Time is running out for members of the public who have an opinion on the Arizona Department of Transportation’s recommended statewide construction program for the next five years. The public comment period closes Thursday, June 1.
The 2024-2028 Tentative Five-Year Transportation Facilities Construction Program is available for review at azdot.gov/tentative5year, where the public can see options to comment by email, phone, mail and through an online form.
The more than $9 billion 2024-2028 Tentative Five-Year Transportation Facilities Construction Program will spend $2.6 billion in pavement and bridge preservation projects across Arizona over five years to upgrade pavement currently in poor or fair condition.
Additionally, the program allocates funds for projects that widen highways or improve interchanges. Those include:
- Widening I-10 between Phoenix and Casa Grande, with $851 million programmed for the corridor. An additional $89 million was approved by Governor Hobbs and the state Legislature as part of the state budget for next fiscal year. This supports ADOT’s goal of widening I-10 to three lanes in each direction between Phoenix and Tucson. The first stage of construction on the corridor is the Gila River Bridge project planned to start later this year.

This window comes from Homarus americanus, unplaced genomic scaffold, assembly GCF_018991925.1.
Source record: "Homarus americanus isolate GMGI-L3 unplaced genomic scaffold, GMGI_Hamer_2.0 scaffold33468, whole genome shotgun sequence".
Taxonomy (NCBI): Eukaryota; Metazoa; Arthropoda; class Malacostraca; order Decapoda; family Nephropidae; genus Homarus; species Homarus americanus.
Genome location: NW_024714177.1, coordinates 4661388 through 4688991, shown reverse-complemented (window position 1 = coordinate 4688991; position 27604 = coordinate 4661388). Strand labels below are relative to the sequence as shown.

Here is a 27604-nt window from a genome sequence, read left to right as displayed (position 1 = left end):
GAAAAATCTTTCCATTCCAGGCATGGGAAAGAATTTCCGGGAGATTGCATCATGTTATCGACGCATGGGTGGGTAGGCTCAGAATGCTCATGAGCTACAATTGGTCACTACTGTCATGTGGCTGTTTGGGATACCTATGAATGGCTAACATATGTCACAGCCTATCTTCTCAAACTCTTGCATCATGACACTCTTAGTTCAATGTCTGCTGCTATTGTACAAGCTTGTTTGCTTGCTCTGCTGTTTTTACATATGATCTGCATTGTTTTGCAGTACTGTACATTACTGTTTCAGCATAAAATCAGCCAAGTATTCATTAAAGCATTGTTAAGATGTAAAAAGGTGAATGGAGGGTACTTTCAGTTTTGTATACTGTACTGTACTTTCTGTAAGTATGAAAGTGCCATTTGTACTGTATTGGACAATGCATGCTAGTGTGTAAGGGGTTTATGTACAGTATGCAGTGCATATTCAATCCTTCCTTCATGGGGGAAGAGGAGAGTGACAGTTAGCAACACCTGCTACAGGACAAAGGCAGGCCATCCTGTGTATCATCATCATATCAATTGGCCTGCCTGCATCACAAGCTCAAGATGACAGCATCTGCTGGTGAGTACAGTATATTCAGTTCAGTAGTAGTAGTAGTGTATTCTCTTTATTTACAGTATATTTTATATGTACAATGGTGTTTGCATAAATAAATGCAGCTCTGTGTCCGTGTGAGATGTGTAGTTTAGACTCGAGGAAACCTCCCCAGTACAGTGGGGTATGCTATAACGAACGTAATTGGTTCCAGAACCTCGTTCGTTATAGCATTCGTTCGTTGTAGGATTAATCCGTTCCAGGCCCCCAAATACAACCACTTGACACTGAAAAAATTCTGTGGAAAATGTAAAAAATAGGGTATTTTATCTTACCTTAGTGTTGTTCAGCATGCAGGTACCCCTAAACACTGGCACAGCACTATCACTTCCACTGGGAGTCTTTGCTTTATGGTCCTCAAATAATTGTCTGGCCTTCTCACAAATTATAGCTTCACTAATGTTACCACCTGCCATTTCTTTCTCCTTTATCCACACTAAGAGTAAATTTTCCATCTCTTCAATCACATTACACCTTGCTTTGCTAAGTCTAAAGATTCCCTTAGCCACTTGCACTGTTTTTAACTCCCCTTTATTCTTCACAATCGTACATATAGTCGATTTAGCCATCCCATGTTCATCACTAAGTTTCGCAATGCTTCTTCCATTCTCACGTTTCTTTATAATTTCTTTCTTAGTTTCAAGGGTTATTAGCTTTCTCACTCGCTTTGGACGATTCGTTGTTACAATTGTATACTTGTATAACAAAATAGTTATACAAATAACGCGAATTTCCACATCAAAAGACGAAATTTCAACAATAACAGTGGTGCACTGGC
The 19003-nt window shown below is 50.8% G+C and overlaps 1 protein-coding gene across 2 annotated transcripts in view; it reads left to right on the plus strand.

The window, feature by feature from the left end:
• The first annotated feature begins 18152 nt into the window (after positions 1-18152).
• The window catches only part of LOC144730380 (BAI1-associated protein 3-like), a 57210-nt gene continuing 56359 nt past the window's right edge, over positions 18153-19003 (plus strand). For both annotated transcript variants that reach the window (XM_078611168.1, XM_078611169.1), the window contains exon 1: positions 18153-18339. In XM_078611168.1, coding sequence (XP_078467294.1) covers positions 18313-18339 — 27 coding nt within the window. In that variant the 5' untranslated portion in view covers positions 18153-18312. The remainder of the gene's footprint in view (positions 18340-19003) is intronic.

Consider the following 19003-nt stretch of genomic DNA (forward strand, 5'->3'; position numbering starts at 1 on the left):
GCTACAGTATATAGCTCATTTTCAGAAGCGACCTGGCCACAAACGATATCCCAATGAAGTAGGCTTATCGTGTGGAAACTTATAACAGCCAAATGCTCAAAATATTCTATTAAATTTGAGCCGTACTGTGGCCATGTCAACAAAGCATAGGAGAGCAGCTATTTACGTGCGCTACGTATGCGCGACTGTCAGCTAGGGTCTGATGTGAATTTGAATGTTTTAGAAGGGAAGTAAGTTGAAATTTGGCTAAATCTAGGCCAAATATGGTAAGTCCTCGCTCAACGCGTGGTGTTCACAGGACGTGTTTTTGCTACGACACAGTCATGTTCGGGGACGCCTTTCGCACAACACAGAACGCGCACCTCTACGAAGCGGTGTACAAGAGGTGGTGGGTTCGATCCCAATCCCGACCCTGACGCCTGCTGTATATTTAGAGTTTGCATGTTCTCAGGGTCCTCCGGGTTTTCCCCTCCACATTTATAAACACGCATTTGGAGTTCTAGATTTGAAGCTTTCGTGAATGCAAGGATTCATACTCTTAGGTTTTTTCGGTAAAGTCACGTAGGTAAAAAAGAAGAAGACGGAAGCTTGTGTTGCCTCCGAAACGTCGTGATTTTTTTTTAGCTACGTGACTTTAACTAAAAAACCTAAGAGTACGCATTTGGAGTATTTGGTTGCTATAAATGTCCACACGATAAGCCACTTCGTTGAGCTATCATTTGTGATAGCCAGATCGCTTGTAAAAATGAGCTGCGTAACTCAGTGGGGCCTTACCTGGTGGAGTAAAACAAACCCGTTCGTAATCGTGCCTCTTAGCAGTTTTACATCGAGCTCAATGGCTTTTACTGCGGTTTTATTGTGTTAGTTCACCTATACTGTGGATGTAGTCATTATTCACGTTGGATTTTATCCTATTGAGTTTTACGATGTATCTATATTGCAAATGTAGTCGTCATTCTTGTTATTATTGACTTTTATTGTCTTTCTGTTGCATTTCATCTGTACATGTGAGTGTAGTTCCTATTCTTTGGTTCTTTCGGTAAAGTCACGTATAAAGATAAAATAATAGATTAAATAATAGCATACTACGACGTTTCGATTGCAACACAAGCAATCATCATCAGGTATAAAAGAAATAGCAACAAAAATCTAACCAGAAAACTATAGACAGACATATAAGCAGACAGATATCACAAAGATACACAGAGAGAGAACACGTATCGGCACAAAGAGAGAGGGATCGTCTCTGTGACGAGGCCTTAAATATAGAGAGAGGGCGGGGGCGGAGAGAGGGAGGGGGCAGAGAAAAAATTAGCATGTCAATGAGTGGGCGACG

- Constructing the I-40/US 93 West Kingman interchange. The program includes a total of $160 million for construction in 2024.
- Widening and improving US 93 between Wickenburg and I-40 in Kingman, including expanding three segments of the highway from two to four lanes. The US 93 improvements total $263.9 million and include widening projects near Cane Springs in 2024-2026, near Wickenburg in 2025-2026 and near Big Jim Wash in 2025-2027.
- Widening the last two-lane section of State Route 260 in the Lion Springs area. The program includes approximately $113 million. Construction is in 2026-2027 and would complete a four-lane divided highway along the entire SR 260 corridor.
- Conducting $40 million in paving repairs statewide.
Funding for the program is generated primarily through gasoline and diesel fuel taxes and the vehicle license tax. Both the Maricopa and Pima county regions have independent revenue streams established through voter-approved sales tax increases that allow for more expansion projects to take place.
The I-10 widening project is able to advance through ADOT’s partnership with the Maricopa Association of Governments, the regional planning agency that has committed some of the funds for those improvements.
The public comment period ends at 5 p.m. June 1. The State Transportation Board is expected to consider formal action on the program at its June 16 meeting.